The World at War


Henri Honore Giraud

French General

Born: January 18, 1879 at Paris
Died: March 11, 1949 at Dijon

     Giraud graduated from Saint Cyr in 1900, served with distinction in World War I and the Moroccan Rif wars of 1922 - '26. He was named Military Governor of Metz and given a seat on the War Council in 1939.

     Giraud commanded the 9th Army during the Battle of France and was taken prisoner on May 18, 1940. He escaped confinement in Konigstein, Germany in April 1942 and made his way to Vichy. He supported Petain's National Revolution but refused to collaborate with the Germans.

     Giraud was picked up by a British submarine and taken to Gibraltar on the eve of the Allied landings in North Africa. The Americans were desperate to find an alternative to de Gaulle and planned to install Giraud as governor and commander of French military forces once they surrendered. Vichy troops paid little heed to Giraud's demand that they capitulate. They put up a stiff resistance for several days before Admiral Darlan ordered them to ceasefire. Darlan's unforeseen presence delayed Giraud's rise to power. The Allies cut a deal with Darlan but he was assassinated on the Christmas Eve 1942 and the victors turn to Giraud once again.

     The Allies bestowed the title of Civil and Military Governor of French North and West Africa on Giraud. The Free French refused to accept the imposition and Giraud's tolerance of Vichy functionaries did nothing to heal the rift. De Gaulle and Giraud were summoned to Casablanca in January 1943 where Roosevelt insisted they reach an accommodation or lose American support. The Committee of National Liberation accepted an arrangement under which the two generals would serve as co-presidents on June 3, 1943.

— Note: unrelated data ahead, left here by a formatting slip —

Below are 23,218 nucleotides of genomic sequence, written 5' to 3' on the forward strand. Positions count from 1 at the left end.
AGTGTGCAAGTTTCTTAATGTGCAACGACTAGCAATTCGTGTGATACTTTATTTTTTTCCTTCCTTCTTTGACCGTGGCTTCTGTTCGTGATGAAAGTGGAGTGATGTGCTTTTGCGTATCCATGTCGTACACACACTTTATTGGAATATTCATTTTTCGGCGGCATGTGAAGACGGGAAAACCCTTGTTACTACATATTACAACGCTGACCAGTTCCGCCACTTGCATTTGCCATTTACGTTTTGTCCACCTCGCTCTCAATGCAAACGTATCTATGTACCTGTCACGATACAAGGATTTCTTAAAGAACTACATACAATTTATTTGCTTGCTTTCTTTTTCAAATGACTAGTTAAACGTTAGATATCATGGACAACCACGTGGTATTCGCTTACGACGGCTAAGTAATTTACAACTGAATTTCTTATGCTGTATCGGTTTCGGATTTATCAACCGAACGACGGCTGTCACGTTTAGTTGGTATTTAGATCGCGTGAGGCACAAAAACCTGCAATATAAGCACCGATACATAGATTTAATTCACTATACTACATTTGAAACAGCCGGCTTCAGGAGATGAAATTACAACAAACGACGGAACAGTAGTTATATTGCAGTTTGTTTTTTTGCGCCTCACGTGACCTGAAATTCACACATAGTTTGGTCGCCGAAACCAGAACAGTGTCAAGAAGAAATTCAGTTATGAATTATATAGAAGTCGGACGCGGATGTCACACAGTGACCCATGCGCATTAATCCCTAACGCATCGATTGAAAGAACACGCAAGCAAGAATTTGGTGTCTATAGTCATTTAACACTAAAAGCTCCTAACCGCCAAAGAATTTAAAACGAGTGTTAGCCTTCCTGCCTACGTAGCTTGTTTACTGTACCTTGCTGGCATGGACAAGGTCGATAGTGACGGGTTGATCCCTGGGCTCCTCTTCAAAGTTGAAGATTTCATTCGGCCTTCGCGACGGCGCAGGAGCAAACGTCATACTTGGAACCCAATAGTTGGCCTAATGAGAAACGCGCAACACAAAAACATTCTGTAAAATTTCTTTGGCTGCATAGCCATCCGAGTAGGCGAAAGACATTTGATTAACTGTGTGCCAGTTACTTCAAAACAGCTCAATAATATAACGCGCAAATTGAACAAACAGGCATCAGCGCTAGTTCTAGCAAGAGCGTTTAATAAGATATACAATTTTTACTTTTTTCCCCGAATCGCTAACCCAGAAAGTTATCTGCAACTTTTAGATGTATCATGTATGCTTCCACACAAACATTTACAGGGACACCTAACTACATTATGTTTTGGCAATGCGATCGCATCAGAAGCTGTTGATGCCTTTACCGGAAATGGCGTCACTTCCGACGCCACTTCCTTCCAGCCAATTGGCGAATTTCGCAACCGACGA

Giraud lost the support of the Committee when he withheld his plan for the liberation of Corsica from them until the last moment. He was forced out of the co-presidency in November 1943. He was ousted as Commander in Chief of the armed forces in April 1944 after it was learned that he was maintaining his own intelligence network. The Committee offered to retain him as Inspector General of the Army but Giraud chose to retire. Giraud was elected to the Constituent Assembly that drafted the constitution of the Fourth Republic and retained a seat on the War Council until 1948.

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